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Former NPS Director George Hartzog Passes


George B. Hartzog, Jr. was a passionate angler and one of the most respected Directors of the National Park Service.

George Hartzog, long revered by many in the National Park Service for the way he managed the agency and defended the National Park System from 1964-1972, has died. The seventh director of the agency and the first to be fired, passed away Friday.

Director Hartzog, who early on had worked for the agency in a range of roles, including that of superintendent of Jefferson National Expansion Memorial Historic Site, quit the Park Service in 1962 to head Downtown St. Louis. He was brought back to the agency in 1964 when President Lyndon Johnson named him director.

Interior Secretary Stewart Udall hand-picked Mr. Hartzog for the job, as he was looking for someone who, biographers noted, "would push an expansionist and activist park policy."

Under Hartzog ten new parks were created in 1964 alone. Other notable years included 1965, with fourteen new parks; 1966 and 1968 with ten each; and 1972 with thirteen. In his nine years as director, 2.694 million acres in 78 new park areas were added to the system. Among them were five national parks including Voyageurs, Guadalupe Mountains, North Cascades and Redwoods. The other units consisted of seashores, lakeshore, recreational areas and numerous small historical parks. Hartzog presided over the most accelerated growth in NPS history. The annual visitation to the NPS system more than doubled during those nine years to 213 million people, while the total number of permanent and temporary personnel remained the same level.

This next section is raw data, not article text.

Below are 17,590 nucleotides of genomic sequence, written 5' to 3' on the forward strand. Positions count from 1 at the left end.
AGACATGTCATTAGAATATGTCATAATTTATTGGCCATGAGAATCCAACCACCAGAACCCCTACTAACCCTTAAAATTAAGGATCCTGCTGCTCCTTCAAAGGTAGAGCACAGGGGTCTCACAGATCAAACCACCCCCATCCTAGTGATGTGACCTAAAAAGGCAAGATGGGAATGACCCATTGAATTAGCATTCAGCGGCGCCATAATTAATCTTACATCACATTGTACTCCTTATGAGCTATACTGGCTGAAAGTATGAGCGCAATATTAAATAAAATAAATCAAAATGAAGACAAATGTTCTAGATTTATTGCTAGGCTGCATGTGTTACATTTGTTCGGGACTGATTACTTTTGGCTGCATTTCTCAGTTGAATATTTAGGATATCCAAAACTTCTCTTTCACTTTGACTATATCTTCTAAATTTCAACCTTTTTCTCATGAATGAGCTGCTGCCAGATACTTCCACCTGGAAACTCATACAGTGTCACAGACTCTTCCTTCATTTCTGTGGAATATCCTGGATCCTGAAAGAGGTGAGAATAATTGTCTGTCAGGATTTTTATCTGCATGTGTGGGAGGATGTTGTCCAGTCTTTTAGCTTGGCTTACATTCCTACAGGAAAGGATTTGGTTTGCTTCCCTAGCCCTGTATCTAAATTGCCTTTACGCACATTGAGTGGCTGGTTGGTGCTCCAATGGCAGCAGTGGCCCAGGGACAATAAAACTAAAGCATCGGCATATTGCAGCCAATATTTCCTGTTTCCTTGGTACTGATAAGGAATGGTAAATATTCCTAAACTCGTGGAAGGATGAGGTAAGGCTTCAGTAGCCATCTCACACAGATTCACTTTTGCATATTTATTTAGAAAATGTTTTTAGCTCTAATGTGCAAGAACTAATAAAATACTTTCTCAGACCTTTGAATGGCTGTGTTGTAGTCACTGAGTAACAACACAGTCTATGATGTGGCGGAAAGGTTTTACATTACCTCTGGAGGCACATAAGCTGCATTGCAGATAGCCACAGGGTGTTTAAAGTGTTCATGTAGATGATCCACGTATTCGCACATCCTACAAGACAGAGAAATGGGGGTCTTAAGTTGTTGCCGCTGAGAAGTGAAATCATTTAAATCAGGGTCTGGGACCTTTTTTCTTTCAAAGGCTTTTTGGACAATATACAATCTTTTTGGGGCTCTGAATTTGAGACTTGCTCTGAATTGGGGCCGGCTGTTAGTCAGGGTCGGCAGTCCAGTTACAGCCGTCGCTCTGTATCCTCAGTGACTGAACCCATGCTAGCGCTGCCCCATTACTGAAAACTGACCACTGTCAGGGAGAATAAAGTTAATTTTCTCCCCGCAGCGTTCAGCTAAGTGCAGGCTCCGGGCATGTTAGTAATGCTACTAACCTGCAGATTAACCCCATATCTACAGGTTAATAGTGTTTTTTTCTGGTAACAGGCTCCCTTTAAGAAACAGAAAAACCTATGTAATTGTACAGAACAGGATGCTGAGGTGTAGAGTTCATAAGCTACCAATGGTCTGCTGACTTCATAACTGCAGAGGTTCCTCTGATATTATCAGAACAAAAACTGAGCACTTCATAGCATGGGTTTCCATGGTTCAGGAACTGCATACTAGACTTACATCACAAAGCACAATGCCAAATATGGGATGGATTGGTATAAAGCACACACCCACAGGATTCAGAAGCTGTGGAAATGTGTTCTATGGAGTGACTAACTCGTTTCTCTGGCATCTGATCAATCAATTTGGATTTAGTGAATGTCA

Many of these parks were brought in under a new NPS agenda: “Parkscape U.S.A.” In the mid-1960s seeking to maintain the momentum created by Mission 66, he devised this successor program, which had as its principal focus the continued expansion of the system, rather than construction of roads and facilities, as with Mission 66. In Hartzog’s words, Parkscape U.S.A. would “complete for our generation a National Park System by 1972,” the centennial year of Yellowstone. The tremendous surge in outdoor recreation during this era placed added pressure on national park areas and increased the urgency to create new parks.

Among the new parks, the national recreation areas in particular added to the NPS’s involvement in recreational tourism which had been boosted by the roads and facilities emphasis of Mission 66. During Hartzog’s tenure and the Parkscape era, eight reservoirs were added to the system as national recreation areas, among them Bighorn Canyon, Lake Chelan, and Curecanti. Each of these new units marked a continuation of the national recreation area concept initiated in the 1930s with Lake Mead, and each reflected the strength of the recreational tourism surge within the Park Service during the Wirth/Hartzog era.

In 1969, when then-President Richard Nixon cut the Park Service's budget, Director Hartzog closed all national parks for two days a week.

“It was unheard of; even my own staff thought I was crazy,” he later said.